Big Data

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Big Data - definition(s)

Big Data - Big data are datasets that grow so large that they become awkward to work with using on-hand database management tools. Difficulties include capture, storage, search, sharing, analytics, and visualizing. This trend continues because of the benefits of working with larger and larger datasets allowing analysts to "spot business trends, prevent diseases, combat crime."Though a moving target, current limits are on the order of terabytes, exabytes and zettabytes of data. Scientists regularly encounter this problem in meteorology, genomics, biological research, Internet search, finance and business informatics. Data sets also grow in size because they are increasingly being gathered by ubiquitous information-sensing mobile devices, "software logs, cameras, microphones, RFID readers, wireless sensor networks and so on."

Wikipedia, 09 March 2011 11:12:41, External 

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Big data - Big data (also spelled Big Data) is a general term used to describe the voluminous amount of unstructured and semi-structured data a company creates -- data that would take too much time and cost too much money to load into a relational database for analysis. Although Big data doesn't refer to any specific quantity, the term is often used when speaking about petabytes and exabytes of data.

A primary goal for looking at big data is to discover repeatable business patterns. It’s generally accepted that unstructured data, most of it located in text files, accounts for at least 80% of an organization’s data. If left unmanaged, the sheer volume of unstructured data that’s generated each year within an enterprise can be costly in terms of storage. Unmanaged data can also pose a liability if information cannot be located in the event of a compliance audit or lawsuit.

Big data analytics is often associated with cloud computing because the analysis of large data sets in real-time requires a framework like MapReduce to distribute the work among tens, hundreds or even thousands of computers.

See also: kilo, mega, giga, tera, peta, text mining, Hadoop, cloud audit

[Category=Data Management ]

Source:, 07 July 2013 09:01:49, External

big data - This term has been defined in many ways, but along similar lines. Doug Laney, then an analyst at the META Group, first defined big data in a 2001 report called “3-D Data Management: Controlling Data Volume, Velocity and Variety.” Volume refers to the sheer size of the datasets. The McKinsey report, “Big Data: The Next Frontier for Innovation, Competition, and Productivity,” expands on the volume aspect by saying that, “’Big data’ refers to datasets whose size is beyond the ability of typical database software tools to capture, store, manage, and analyze.”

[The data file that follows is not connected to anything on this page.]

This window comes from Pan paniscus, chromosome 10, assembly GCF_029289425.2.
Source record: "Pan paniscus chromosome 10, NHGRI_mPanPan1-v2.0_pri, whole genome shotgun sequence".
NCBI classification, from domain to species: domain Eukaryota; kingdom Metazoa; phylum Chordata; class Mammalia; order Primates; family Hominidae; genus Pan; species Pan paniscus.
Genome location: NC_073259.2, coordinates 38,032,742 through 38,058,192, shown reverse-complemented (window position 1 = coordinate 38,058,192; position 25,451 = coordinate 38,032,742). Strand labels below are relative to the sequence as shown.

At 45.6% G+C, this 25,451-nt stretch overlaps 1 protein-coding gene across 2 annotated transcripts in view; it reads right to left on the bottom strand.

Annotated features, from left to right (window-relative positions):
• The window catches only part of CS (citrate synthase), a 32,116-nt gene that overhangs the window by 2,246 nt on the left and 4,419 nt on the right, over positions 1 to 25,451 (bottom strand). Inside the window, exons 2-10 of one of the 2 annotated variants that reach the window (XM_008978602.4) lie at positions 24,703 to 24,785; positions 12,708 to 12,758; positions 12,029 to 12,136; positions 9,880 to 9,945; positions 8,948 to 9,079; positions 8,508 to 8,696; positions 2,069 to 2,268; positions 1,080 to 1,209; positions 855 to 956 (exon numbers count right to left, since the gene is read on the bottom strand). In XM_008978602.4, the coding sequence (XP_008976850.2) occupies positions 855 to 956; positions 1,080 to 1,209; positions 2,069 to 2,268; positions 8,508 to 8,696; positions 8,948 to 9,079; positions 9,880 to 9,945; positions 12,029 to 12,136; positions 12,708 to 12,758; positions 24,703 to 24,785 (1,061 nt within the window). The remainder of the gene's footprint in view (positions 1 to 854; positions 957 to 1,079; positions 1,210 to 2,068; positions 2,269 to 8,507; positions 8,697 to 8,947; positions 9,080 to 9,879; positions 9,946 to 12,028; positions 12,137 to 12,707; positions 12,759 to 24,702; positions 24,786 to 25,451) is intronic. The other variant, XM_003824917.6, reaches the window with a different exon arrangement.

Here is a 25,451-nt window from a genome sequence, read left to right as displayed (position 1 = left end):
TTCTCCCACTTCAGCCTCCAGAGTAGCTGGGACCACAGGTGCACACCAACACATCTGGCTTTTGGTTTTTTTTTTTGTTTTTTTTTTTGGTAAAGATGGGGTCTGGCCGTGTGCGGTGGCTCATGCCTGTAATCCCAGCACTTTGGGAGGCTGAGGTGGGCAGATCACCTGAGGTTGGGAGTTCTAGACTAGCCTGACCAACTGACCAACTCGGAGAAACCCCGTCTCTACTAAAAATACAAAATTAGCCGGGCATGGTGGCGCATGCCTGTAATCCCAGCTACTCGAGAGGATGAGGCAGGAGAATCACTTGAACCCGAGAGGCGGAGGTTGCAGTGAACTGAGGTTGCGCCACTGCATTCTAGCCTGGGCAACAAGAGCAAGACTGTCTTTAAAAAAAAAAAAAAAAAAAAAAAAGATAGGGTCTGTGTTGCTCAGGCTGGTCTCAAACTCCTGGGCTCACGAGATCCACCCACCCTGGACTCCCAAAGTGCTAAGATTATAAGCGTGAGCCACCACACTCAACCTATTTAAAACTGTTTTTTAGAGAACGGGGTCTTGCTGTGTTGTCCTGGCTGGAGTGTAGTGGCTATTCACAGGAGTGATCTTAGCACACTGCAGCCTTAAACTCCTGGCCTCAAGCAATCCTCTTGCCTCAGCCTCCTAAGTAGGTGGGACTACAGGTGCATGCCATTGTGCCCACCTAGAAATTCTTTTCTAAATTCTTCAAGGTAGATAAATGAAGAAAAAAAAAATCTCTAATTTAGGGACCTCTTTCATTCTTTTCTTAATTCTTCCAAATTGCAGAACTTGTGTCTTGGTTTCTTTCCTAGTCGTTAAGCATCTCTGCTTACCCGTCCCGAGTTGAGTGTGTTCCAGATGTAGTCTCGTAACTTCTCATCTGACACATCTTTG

Velocity refers to the speed at which the data is acquired and used. Not only are companies and organizations collecting more and more data at a faster rate, they want to derive meaning from that data as soon as possible, often in real time.

Variety refers to the different types of data that are available to collect and analyze in addition to the structured data found in a typical database. Barry Devlin of 9sight Consulting identifies four categories of information that constitute big data:

1. Machine-generated data. This includes RFID data, geolocation data from mobile devices, and data from monitoring devices such as utility meters.

2. Computer log data, such as clickstreams from websites.

3. Textual social media information from sources such as Twitter and Facebook.

4. Multimedia social and other information from Flickr, YouTube, and other similar sites.

IDC analyst Benjamin Woo has added a fourth V to the definition: value. He says that because big data is about supporting decisions, you need the ability to act on the data and derive value.

[Category=Big Data_ ]

Source: DataInformed, 16 October 2013 09:11:06, External


Properties with value Big Data

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